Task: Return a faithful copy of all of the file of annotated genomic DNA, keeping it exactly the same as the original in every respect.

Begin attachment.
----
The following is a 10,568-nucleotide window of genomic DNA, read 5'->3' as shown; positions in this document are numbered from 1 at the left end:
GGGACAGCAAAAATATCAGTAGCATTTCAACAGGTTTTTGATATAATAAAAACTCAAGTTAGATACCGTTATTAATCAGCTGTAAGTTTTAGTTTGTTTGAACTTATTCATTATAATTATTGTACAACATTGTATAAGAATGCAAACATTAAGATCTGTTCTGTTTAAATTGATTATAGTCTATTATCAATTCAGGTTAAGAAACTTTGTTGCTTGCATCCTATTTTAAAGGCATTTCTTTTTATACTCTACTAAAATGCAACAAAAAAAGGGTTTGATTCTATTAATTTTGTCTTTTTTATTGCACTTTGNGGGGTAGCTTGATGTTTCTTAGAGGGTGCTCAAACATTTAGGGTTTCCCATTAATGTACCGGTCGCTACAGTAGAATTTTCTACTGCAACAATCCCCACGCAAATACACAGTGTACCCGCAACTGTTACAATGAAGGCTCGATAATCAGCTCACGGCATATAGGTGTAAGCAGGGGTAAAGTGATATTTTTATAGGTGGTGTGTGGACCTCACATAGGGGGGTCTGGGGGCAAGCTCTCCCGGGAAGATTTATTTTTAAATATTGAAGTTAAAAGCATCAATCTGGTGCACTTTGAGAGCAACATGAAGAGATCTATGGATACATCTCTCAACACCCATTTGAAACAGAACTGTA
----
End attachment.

The following is a 10,568-nucleotide window of genomic DNA, read 5'->3' as shown; positions in this document are numbered from 1 at the left end:
GGGACAGCAAAAATATCAGTAGCATTTCAACAGGTTTTTGATATAATAAAAACTCAAGTTAGATACCGTTATTAATCAGCTGTAAGTTTTAGTTTGTTTGAACTTATTCATTATAATTATTGTACAACATTGTATAAGAATGCAAACATTAAGATCTGTTCTGTTTAAATTGATTATAGTCTATTATCAATTCAGGTTAAGAAACTTTGTTGCTTGCATCCTATTTTAAAGGCATTTCTTTTTATACTCTACTAAAATGCAACAAAAAAAGGGTTTGATTCTATTAATTTTGTCTTTTTTATTGCACTTTGNGGGGTAGCTTGATGTTTCTTAGAGGGTGCTCAAACATTTAGGGTTTCCCATTAATGTACCGGTCGCTACAGTAGAATTTTCTACTGCAACAATCCCCACGCAAATACACAGTGTACCCGCAACTGTTACAATGAAGGCTCGATAATCAGCTCACGGCATATAGGTGTAAGCAGGGGTAAAGTGATATTTTTATAGGTGGTGTGTGGACCTCACATAGGGGGGTCTGGGGGCAAGCTCTCCCGGGAAGATTTATTTTTAAATATTGAAGTTAAAAGCATCAATCTGGTGCACTTTGAGAGCAACATGAAGAGATCTATGGATACATCTCTCAACACCCATTTGAAACAGAACTGTA